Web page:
The development of a multidimensional individual difference measure of empathy is described. The final version of the instrument consists of four seven-item subscales, each of which taps a separate aspect of the global concept "empathy." One scale, the perspective-taking scale, contains items which assess spontaneous attempts to adopt the perspectives of other people and see things from their point of view. Items on the fantasy scale measure the tendency to identify with characters in movies, novels, plays and other fictional situations. The other two subscales explicitly tap respondents' chronic emotional reactions to the negative experiences of others. The empathic concern scale inquires about respondents' feelings of warmth, compassion, and concern for others, while the personal distress scale measures the personal feelings of anxiety and discomfort that result from observing another's negative experience. The factor structure underlying these scales is the same for both sexes, and emerged in two independent samples. Test-retest and internal reliabilities of all four scales were substantial. The pattern of sex differences and the intercorrelations of these four scales are discussed in terms of recent theoretical treatments of the development of empathy (Hoffman, 1976). It is concluded that the new measure has considerable potential for investigations of the multidimensional nature of empathy.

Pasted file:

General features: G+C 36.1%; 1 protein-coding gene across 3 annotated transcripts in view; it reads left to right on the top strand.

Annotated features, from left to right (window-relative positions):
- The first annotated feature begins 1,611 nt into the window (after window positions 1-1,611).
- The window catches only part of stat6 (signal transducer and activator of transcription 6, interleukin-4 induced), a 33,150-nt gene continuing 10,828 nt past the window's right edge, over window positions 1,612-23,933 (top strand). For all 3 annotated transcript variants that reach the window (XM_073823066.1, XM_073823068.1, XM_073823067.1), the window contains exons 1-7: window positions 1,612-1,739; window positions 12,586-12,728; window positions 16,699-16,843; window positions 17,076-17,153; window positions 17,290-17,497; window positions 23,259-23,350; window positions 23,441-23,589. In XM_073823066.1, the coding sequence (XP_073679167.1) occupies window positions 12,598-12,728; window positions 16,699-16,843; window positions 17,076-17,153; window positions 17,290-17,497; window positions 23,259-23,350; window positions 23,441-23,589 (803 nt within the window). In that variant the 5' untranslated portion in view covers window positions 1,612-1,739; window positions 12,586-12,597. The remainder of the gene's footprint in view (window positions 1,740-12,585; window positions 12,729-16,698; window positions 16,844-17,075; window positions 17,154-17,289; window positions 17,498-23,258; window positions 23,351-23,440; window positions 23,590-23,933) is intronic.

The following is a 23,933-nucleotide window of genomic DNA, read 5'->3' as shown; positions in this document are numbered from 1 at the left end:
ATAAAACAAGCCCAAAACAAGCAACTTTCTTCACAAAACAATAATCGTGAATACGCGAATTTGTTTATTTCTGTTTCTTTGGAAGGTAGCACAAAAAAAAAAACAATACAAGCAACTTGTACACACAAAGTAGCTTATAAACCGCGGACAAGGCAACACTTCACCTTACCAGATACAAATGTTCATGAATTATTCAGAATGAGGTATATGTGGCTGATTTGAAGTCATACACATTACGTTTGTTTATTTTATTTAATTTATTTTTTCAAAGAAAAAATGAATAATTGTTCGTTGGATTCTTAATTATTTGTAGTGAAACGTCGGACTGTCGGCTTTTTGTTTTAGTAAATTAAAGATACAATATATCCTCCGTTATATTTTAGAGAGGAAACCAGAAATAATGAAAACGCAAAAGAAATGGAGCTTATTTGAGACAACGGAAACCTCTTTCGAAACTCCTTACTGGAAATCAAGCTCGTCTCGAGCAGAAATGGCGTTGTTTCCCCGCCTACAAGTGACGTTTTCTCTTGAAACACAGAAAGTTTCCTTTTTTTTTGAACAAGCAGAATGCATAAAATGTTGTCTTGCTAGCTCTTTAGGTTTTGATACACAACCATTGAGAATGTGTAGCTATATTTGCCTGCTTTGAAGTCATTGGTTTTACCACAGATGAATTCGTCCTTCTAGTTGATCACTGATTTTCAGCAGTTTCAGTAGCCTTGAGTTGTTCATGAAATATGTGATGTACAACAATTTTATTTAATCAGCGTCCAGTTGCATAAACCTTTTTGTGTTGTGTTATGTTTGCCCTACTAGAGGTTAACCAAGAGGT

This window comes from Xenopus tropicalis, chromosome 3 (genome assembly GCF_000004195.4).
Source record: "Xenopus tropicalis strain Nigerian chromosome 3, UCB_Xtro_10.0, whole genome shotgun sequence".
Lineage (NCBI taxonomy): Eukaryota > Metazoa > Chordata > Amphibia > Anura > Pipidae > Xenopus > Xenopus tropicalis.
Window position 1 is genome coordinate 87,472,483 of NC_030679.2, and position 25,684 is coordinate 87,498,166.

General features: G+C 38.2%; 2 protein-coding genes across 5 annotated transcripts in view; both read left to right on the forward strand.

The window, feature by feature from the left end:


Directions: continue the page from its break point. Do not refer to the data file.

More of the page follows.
Mendeley saves you time finding and organizing research
Choose a citation style from the tabs below